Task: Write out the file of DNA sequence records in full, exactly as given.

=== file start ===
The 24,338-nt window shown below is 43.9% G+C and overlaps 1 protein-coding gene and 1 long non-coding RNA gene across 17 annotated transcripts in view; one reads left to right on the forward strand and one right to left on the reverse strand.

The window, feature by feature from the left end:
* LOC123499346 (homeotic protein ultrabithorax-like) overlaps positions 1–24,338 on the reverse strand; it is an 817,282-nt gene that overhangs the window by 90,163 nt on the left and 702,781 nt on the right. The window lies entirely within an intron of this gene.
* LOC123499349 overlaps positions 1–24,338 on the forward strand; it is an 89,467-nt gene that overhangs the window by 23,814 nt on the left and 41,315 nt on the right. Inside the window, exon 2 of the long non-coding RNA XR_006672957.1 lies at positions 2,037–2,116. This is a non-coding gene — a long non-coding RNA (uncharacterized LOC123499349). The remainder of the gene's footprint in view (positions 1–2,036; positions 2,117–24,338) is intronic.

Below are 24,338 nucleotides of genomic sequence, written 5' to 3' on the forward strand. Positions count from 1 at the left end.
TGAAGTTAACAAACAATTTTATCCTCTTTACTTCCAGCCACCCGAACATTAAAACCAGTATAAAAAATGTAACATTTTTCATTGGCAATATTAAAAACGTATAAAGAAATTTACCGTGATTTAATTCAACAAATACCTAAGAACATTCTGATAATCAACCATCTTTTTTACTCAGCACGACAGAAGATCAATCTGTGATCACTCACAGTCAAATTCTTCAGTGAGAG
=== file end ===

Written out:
The 24,338-nt window shown below is 43.9% G+C and overlaps 1 protein-coding gene and 1 long non-coding RNA gene across 17 annotated transcripts in view; one reads left to right on the forward strand and one right to left on the reverse strand.

The window, feature by feature from the left end:
* LOC123499346 (homeotic protein ultrabithorax-like) overlaps positions 1–24,338 on the reverse strand; it is an 817,282-nt gene that overhangs the window by 90,163 nt on the left and 702,781 nt on the right. The window lies entirely within an intron of this gene.
* LOC123499349 overlaps positions 1–24,338 on the forward strand; it is an 89,467-nt gene that overhangs the window by 23,814 nt on the left and 41,315 nt on the right. Inside the window, exon 2 of the long non-coding RNA XR_006672957.1 lies at positions 2,037–2,116. This is a non-coding gene — a long non-coding RNA (uncharacterized LOC123499349). The remainder of the gene's footprint in view (positions 1–2,036; positions 2,117–24,338) is intronic.

Below are 24,338 nucleotides of genomic sequence, written 5' to 3' on the forward strand. Positions count from 1 at the left end.
TGAAGTTAACAAACAATTTTATCCTCTTTACTTCCAGCCACCCGAACATTAAAACCAGTATAAAAAATGTAACATTTTTCATTGGCAATATTAAAAACGTATAAAGAAATTTACCGTGATTTAATTCAACAAATACCTAAGAACATTCTGATAATCAACCATCTTTTTTACTCAGCACGACAGAAGATCAATCTGTGATCACTCACAGTCAAATTCTTCAGTGAGAG